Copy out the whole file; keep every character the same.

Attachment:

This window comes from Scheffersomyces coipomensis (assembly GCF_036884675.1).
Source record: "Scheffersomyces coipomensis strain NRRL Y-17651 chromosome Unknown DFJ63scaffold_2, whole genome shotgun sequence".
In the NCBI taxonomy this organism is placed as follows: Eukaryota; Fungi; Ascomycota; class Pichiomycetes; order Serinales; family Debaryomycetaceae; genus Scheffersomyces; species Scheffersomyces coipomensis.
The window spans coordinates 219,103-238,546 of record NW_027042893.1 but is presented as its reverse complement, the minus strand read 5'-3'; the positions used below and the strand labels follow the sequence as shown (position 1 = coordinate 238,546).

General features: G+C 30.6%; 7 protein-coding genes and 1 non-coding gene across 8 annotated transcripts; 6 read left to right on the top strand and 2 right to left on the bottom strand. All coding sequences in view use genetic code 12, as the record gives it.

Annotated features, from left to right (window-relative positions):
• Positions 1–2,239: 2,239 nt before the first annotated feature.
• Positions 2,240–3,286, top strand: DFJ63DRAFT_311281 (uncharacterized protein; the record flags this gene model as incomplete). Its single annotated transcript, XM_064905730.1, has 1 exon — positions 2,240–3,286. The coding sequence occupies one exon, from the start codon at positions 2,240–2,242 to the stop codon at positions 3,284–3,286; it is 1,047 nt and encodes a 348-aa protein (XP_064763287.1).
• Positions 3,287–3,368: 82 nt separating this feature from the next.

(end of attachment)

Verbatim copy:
This window comes from Scheffersomyces coipomensis (assembly GCF_036884675.1).
Source record: "Scheffersomyces coipomensis strain NRRL Y-17651 chromosome Unknown DFJ63scaffold_2, whole genome shotgun sequence".
In the NCBI taxonomy this organism is placed as follows: Eukaryota; Fungi; Ascomycota; class Pichiomycetes; order Serinales; family Debaryomycetaceae; genus Scheffersomyces; species Scheffersomyces coipomensis.
The window spans coordinates 219,103-238,546 of record NW_027042893.1 but is presented as its reverse complement, the minus strand read 5'-3'; the positions used below and the strand labels follow the sequence as shown (position 1 = coordinate 238,546).

General features: G+C 30.6%; 7 protein-coding genes and 1 non-coding gene across 8 annotated transcripts; 6 read left to right on the top strand and 2 right to left on the bottom strand. All coding sequences in view use genetic code 12, as the record gives it.

Annotated features, from left to right (window-relative positions):
• Positions 1–2,239: 2,239 nt before the first annotated feature.
• Positions 2,240–3,286, top strand: DFJ63DRAFT_311281 (uncharacterized protein; the record flags this gene model as incomplete). Its single annotated transcript, XM_064905730.1, has 1 exon — positions 2,240–3,286. The coding sequence occupies one exon, from the start codon at positions 2,240–2,242 to the stop codon at positions 3,284–3,286; it is 1,047 nt and encodes a 348-aa protein (XP_064763287.1).
• Positions 3,287–3,368: 82 nt separating this feature from the next.